Continuing The Tradition Of EXCEEDING EXPECTATIONS

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How family legacy planning can help you transfer your wealth to future generations

On Behalf of | Jul 7, 2021 | Estate Planning |

Estate planning is crucial to ensuring that the wealth you’ve worked hard to accumulate, grow and preserve is handed down to your family and given to nonprofit organizations doing work you value. However, once you finish your estate planning, it’s time to think about what’s sometimes referred to as “family legacy” planning.

Legacy planning can help you ensure that your family is prepared to take on the wealth you leave and use it well. Lack of communication is the primary reason that family wealth isn’t successfully transferred. Inadequate preparation is a distant second place.

If you’re married, it’s wise to be sure that you and your spouse are on the same page when it comes to the assets you’re passing down. When your children are old enough, include them in your plans. Part of this involves making sure that they’re prepared to inherit the money that will one day be theirs.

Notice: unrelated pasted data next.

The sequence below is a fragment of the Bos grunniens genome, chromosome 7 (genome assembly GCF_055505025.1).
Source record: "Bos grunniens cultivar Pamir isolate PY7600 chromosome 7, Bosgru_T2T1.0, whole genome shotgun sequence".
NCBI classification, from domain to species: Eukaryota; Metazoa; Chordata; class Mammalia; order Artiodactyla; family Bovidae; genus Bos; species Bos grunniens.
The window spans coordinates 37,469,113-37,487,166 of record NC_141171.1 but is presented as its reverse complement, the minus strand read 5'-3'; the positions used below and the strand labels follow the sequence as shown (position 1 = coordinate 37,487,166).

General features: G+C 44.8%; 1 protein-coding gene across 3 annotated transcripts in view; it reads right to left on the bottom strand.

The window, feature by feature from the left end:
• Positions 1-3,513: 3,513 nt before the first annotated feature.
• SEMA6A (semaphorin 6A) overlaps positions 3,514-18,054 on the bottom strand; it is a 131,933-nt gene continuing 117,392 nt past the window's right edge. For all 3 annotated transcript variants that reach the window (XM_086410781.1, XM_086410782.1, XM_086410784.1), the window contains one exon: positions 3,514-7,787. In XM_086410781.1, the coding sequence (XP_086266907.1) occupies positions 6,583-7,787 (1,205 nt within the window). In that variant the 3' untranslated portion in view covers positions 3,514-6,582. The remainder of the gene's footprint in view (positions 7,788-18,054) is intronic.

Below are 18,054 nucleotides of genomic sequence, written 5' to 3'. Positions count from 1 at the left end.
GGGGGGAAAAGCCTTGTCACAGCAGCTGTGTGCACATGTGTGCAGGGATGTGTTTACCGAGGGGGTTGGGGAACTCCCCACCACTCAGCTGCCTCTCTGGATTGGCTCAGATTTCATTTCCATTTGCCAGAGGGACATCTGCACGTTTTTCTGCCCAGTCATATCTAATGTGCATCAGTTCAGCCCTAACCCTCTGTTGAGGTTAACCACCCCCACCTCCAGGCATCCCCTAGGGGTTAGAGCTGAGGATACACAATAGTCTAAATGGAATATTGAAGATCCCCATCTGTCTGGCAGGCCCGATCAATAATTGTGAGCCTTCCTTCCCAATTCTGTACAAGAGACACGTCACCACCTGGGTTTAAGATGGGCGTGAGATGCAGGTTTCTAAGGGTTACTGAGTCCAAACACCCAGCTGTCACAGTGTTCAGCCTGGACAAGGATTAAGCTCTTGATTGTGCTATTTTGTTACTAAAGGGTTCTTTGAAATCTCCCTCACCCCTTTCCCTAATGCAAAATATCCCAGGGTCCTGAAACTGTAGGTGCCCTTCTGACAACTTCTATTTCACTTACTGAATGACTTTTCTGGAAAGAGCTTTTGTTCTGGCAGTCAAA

What information should you provide your children?

It’s wise to give them some approximation of what they’ll inherit and what you’d like to see them do with it. If you’re leaving one child significantly more than the others for whatever reason, it’s typically best to let everyone know this and explain your reasoning. This way, they have a chance to ask questions, and there’s less chance of them fighting about it after you’re gone.

Educating your children about how to wisely handle money is also important. If you have a financial advisor or wealth management professional, you may want to include them in some of your meetings. This can give your kids a greater sense that this is family money and you expect them to handle it responsibly.

Should you use conditional or other restrictive trusts?

You can use conditional trusts to ensure that your children or grandchildren get their inheritance only if and when they meet certain expectations, like graduating from college. You can also set up a spendthrift trust for a child whom you believe shouldn’t have direct access to their inheritance. 

Only you know what’s appropriate for your family. However, if you trust your children to make the right decisions based on everything you’ve taught them, giving them clear family legacy goals along with a carefully crafted estate plan can be enough to successfully transfer your wealth to future generations.